Redefining What “The Store” Means
When retail futurist Doug Stephens put the relatively new eBay Now service to the test in the first episode of his “The Future In Store” video series, he used his phone to order a baseball hat while sitting on a bench in New York City’s Madison Square Park. Forty-two minutes later, the hat was handed to him right there on that park bench.
During a recent Mindtree webinar on The Future of the Retail Store, Stephens used this anecdote to point out the fact that although we still think of “stores” as being physical, brick and mortar places, the concept of what a store is has, in reality, fundamentally changed. With virtually any purchase we might want to make available to us through our phones, the store is now in our pockets. It’s also in our televisions, our gaming consoles, and before too long it will also be in our refrigerators, in our cars, and so on. In other words, media is the store now.
So how can retailers adapt if their locations are no longer “the store”? Part of the answer lies in redefining what their physical spaces are for. As Stephens pointed out during the webinar, retailers need to stop thinking of stores as a place just for transactions and more as a place for experiences. Fill the space with interactive touchscreens, integrate social media throughout the aisles, and use augmented reality tools to make every aisle endless.
But retailers also need to turn the tables and use the new “store” (media) to their advantage. As I pointed out during the webinar, the number of touch points a consumer reaches in the purchase process these days has multiplied. It might start with a Google search, then browsing comparable products and sites online, going to Facebook for advice, reading reviews from their phone, and so on. At all of these touch points the consumer is creating a data trail – one that can be integrated to tell a story that helps retailers understand them.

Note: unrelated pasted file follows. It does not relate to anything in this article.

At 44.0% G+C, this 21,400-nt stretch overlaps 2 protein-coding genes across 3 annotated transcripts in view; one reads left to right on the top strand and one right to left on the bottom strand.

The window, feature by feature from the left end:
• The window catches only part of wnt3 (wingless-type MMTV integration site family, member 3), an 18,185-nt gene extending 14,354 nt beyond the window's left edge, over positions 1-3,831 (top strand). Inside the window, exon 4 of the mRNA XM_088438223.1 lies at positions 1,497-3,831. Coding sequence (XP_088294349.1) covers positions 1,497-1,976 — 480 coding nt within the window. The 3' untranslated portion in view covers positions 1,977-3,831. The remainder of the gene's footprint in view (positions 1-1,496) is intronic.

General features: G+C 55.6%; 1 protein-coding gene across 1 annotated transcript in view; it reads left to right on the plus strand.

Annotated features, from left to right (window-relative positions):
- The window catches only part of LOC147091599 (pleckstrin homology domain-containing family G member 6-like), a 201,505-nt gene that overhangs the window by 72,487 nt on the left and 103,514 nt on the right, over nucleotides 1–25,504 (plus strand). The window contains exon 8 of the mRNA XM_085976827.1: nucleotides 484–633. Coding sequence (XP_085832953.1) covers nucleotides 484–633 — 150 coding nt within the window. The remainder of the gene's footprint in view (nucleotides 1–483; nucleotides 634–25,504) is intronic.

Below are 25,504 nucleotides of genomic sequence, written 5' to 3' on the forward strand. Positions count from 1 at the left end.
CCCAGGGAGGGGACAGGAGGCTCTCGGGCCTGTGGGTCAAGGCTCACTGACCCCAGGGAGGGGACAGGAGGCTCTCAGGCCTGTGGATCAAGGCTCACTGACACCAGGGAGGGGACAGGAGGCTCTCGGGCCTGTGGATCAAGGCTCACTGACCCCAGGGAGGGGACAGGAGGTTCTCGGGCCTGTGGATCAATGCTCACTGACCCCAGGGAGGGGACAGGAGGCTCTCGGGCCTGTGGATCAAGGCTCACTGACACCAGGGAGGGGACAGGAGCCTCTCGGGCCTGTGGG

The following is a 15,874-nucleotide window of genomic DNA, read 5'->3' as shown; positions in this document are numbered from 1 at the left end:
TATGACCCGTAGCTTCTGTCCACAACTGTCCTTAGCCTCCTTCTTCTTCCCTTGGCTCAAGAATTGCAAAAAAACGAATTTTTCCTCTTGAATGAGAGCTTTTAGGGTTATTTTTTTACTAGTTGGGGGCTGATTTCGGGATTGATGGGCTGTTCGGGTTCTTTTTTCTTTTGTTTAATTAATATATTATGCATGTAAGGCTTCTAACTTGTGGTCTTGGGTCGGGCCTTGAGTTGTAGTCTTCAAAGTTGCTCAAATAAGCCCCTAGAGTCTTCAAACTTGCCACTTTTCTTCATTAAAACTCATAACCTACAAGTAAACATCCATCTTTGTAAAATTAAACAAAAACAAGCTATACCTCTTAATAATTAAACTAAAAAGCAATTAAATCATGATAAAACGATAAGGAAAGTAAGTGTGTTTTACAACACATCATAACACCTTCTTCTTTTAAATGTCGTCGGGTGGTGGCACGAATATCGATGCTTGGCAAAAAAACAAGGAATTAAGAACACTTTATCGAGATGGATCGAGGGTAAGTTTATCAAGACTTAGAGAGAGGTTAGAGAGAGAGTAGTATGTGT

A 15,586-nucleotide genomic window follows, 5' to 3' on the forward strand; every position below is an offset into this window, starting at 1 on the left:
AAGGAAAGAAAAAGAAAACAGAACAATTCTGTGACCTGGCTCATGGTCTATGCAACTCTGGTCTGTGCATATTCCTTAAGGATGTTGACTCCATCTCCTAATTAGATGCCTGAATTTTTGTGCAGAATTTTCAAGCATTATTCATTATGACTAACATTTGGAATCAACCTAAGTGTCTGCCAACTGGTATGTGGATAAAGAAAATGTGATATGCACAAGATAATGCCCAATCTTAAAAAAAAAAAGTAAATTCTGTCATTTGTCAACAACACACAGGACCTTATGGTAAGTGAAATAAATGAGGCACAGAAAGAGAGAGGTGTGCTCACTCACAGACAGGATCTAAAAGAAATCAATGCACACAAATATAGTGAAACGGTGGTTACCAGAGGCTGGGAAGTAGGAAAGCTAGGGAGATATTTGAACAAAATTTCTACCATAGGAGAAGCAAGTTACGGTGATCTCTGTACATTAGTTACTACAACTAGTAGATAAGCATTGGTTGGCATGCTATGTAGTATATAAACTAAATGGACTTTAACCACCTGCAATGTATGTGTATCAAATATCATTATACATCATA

Remarkable Retail Experiences
So while part of the solution is to make physical stores more fun (or less boring) to digital natives, the other part is to use data to properly reach them, and make their experiences personalized and memorable.
Consider these scenarios:
- A mother walks into a department store. Her son will soon need to switch from an infant car seat to a toddler booster seat. She gets a text from a customer service rep noting that there are several models of booster seats in stock, and he offers to meet when she’s ready and talk her through all the choices.
- A homeowner, whose basement was one of many that flooded in town after a massive storm, gets an email promotion from a retailer for discounts on water pumps, dehumidifiers and a free consultation for their home improvement services department.
- A young man, newly in love, walks into a department store a few days before Valentine’s Day. He gets a text the minute he steps into the store: “Cards in aisle 3. Chocolates in aisle 12. Perfume in aisle 8. Jewelry near the registers by at the front of the store. Text us back and a sales associate will be happy to come help you shop!”
If the ideas and possibilities presented above intrigue you, I would urge you watch a recording of the full webinar — because these ideas only scratch the surface of what was covered.